Real-time security information and event management (SIEM) solutions are helping organizations detect targeted attacks and advanced persistent threats (APT) within minutes, according to a survey released by McAfee on Tuesday.
McAfee worked with Evalueserve – which in August surveyed 473 IT decision makers from companies in the U.S., UK, Germany, France and Australia that have more than 50 employees – and found that 78 percent of organizations able to detect targeted attacks within minutes are using a real-time SIEM solution.
While 57 percent of companies able to detect targeted attacks within minutes – referred to in the survey as ‘agile organizations' – experienced 10 or fewer attacks last year, 12 percent of agile organizations investigated more than 50 incidents last year, the survey indicates.
“Basically, detecting within minutes seems to drop the majority of companies down to investigating fewer events, or it gives you better weaponry as you fight more events,” Barbara Kay, senior director of Security Connected solutions, told SCMagazine.com in a Tuesday email correspondence. “My take is that it isn't a panacea. If you have valuable assets, you still get targeted.”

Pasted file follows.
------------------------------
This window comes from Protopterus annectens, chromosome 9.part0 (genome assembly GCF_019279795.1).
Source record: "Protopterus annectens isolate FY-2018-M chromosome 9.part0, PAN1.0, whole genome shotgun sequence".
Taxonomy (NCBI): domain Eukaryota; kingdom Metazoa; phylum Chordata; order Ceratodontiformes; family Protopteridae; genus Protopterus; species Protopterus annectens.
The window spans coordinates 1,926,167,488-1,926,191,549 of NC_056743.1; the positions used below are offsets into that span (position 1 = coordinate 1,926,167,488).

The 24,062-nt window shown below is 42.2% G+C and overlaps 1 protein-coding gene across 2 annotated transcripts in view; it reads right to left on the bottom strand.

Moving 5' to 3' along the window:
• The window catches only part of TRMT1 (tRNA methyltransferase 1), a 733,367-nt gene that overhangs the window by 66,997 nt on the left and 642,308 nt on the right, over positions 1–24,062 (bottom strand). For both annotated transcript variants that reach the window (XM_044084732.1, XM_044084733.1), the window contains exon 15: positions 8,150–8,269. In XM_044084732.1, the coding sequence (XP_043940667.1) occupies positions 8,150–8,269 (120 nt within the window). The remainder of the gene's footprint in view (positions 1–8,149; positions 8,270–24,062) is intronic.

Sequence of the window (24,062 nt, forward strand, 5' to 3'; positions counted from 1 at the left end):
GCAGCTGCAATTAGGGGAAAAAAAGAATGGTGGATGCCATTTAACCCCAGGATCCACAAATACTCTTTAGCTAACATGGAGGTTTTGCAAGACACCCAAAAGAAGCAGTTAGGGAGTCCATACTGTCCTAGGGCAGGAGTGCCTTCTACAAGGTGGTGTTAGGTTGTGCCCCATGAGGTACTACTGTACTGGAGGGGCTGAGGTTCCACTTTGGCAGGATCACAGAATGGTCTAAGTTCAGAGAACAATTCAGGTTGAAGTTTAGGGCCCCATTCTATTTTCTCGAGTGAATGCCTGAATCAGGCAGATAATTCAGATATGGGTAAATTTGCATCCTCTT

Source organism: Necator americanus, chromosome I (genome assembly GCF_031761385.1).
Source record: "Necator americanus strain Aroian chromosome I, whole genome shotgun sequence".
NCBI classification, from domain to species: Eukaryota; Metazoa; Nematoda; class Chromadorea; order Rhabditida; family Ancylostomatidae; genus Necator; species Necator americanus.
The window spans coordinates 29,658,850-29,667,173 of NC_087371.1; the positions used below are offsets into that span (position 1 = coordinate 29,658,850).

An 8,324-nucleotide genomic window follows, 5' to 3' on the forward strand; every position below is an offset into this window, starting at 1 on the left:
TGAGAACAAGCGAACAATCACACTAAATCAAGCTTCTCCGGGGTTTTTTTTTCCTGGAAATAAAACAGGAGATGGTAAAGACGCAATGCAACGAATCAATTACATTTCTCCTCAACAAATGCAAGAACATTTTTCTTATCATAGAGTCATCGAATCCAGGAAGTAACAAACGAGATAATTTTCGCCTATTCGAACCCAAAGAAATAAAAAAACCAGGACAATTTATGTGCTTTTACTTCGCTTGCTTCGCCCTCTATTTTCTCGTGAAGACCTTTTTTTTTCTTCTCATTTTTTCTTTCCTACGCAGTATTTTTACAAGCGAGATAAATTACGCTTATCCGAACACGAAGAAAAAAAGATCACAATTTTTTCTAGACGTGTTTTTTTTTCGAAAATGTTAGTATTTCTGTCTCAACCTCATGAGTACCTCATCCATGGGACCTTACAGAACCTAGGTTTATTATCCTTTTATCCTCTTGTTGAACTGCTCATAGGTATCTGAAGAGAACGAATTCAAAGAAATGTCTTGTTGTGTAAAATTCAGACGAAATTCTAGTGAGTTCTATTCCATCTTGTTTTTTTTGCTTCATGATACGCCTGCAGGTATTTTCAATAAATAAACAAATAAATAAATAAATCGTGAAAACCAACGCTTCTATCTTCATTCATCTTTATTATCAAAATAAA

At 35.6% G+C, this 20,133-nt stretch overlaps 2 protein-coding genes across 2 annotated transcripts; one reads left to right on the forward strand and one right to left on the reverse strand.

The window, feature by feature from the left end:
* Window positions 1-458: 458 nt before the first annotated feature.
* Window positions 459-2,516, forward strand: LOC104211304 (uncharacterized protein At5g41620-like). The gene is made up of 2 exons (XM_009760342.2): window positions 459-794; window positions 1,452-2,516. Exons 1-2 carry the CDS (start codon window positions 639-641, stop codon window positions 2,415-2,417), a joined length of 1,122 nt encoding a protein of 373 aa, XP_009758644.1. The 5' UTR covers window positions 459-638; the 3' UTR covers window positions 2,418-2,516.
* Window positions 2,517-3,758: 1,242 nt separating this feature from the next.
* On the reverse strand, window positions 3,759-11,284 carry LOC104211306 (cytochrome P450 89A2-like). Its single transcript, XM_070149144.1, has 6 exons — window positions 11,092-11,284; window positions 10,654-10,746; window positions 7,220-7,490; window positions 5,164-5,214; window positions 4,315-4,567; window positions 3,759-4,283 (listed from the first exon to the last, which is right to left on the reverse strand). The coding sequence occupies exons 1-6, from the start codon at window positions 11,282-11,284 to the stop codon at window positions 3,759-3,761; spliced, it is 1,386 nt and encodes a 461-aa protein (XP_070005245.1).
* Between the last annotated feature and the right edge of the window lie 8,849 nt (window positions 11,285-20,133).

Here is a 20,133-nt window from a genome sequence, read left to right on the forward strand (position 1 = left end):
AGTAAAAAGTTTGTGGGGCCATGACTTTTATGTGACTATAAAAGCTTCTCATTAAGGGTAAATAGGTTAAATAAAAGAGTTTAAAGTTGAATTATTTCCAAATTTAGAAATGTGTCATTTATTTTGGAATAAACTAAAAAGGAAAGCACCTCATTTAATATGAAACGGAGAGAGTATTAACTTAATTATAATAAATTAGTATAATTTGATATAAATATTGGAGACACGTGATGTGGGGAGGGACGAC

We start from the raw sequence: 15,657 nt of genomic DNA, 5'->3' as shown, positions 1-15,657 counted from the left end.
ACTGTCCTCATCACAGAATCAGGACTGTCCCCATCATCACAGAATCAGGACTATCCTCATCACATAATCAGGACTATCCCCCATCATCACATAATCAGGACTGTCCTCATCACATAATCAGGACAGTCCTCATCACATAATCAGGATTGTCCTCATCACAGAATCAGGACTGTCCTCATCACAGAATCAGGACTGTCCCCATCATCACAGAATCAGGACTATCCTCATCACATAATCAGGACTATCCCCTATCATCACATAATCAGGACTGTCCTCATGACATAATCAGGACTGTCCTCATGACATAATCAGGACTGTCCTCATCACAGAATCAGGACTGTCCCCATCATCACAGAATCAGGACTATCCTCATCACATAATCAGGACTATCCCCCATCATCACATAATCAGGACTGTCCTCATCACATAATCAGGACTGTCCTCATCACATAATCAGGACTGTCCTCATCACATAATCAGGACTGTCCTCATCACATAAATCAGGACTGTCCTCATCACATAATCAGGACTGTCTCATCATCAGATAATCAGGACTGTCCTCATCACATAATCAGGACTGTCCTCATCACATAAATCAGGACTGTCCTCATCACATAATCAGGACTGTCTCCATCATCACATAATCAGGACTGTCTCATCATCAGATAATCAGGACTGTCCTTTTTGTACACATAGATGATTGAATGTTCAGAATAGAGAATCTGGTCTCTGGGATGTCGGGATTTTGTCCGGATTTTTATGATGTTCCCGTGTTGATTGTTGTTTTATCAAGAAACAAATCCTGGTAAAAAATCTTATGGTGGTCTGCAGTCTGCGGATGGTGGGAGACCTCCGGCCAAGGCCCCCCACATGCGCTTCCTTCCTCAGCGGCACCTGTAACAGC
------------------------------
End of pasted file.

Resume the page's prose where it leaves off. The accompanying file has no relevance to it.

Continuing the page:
Of those surveyed, 74 percent of respondents said they are highly concerned about their ability to handle targeted attacks and APTs, and 52 percent of those least concerned about attacks are using a real-time SIEM solution, according to the study.
Furthermore, the survey shows that organizations most effective at detecting attacks are focusing on several key indicators, including unusual alert patterns, suspicious outbound traffic, and unexpected internal traffic.
These indicators allow a higher degree of precision and confidence in risk assessment, Kay said, explaining they fall into two categories: communication traffic – coming in, within the network, or leaving – and aggregated system events.
“None is based on a simple binary test for good [or] bad,” Kay said. “Most rely on some degree of baselining or timelining. It can be a baseline against good practice (don't let your DMZ talk to your internal hosts), or against a timeline (multiple infections within a workgroup that holds sensitive data), which is a different way of defining a baseline of normal. This is an important way to differentiate determined from opportunistic attacks.”